Urban sprawl: The new land release raises concerns of a glut of housing lots ready for development. Photo: Erin Jonasson
THE Baillieu government is set to open up thousands of hectares of green wedge and farmland for housing on the metropolitan fringe, adding to a glut of Melbourne housing lots ready for development.
Planning minister Matthew Guy will today unveil long-awaited plans to extend Melbourne's urban boundary in growth areas including in the cities of Casey, Whittlesea, Hume, Melton and Wyndham. About 7000 hectares is likely to be taken into the urban area in coming weeks under government policies known as ''logical inclusions'', and a separate review of green wedge ''anomalies''.
It will be the fourth time the boundary has been shifted since the Bracks government introduced it in 2002, promising to put an end to urban sprawl.
The Coalition government would not discuss details of today's announcement yesterday, however a leaked copy of recommendations by the high-level Logical Inclusions Advisory Committee reveals recommendations to the minister to:
■include 14 new fringe areas across eight municipalities totalling more than 6000 hectares
■refer another 16 areas for possible future review in line with the Coalition's promise to review the boundary every two years
■reject requests for the inclusion of 11 areas in five municipalities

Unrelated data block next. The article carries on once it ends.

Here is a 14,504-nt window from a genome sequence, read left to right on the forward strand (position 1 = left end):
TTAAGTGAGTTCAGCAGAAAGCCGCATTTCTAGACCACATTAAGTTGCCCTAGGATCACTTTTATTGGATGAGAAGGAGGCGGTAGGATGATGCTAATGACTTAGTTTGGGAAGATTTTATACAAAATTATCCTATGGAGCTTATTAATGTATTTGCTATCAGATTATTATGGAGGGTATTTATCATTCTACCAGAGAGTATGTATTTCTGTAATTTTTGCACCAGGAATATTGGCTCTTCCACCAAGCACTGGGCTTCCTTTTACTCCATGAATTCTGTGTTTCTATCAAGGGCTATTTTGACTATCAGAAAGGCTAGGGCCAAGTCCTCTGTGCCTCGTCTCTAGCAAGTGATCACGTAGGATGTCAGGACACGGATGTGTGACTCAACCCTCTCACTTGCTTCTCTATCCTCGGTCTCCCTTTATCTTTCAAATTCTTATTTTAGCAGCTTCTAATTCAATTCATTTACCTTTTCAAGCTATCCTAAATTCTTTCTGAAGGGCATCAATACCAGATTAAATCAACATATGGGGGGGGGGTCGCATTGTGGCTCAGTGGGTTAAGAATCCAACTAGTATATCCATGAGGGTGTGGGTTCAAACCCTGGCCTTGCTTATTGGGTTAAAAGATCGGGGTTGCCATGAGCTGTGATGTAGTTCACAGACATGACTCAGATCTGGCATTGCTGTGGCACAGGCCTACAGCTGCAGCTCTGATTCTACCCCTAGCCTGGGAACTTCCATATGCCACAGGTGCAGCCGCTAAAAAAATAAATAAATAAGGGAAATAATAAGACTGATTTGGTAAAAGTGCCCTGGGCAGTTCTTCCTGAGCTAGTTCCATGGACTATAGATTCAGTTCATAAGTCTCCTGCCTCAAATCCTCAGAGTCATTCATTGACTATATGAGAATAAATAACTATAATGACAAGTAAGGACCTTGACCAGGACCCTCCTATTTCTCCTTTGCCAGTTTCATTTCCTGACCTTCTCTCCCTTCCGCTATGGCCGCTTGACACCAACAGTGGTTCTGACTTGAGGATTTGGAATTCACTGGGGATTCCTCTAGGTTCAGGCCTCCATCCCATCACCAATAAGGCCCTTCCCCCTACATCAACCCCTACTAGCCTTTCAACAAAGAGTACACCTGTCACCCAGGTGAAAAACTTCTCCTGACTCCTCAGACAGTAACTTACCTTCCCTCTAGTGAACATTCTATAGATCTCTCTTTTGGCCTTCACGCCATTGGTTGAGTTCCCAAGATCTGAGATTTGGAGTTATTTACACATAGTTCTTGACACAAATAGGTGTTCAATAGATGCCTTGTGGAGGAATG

■reject the City of Casey's request to excise from the metropolitan area a market garden area at North Clyde in the City of Casey, rezoned urban by the Brumby government
Mr Guy has indicated he will follow the recommendations of the expert panel after a complex process that included initial assessment and recommendations by the government's Growth Areas Authority.
Despite being equivalent to about 3500 MCGs of green wedge and farm land, the Coalition's first boundary review is a relatively small extension compared to the Brumby government's inclusion of almost 40,000 hectares in 2009-2010. The planning minister at the time, Justin Madden, said there would be no need for another boundary review in his lifetime.
Today's announcement will be welcomed by development groups, many of which have been calling for more land releases. However, the addition to Melbourne's suburban land supply comes at a time when the property industry is already struggling to sell lots.
A new report by leading property researchers Oliver Hume says that outer Melbourne is facing a land supply glut, with a record high of up to 200,000 lots to be ready for development in 2013/2014.
It points out that Victoria's population growth has slowed dramatically since 2009, and fringe land prices have plunged with it.
''This year a record 142 land projects will compete for a dwindling number of sales,'' said Oliver Hume head of research, Andrew Perkins.
''Put simply, further release of land for urban development in the current climate is debatable,'' he said.
The Labor opposition yesterday attacked the expansion as an unnecessary assault on green wedge and farming land that would benefit some landowners, developers and property industry lobbyists who had contributed to the Liberal Party.
''Mr Baillieu must explain the curious timing of a decision that allows Liberal Party mates to benefit from turning our open space into a concrete jungle,'' said planning spokesman, Brian Tee.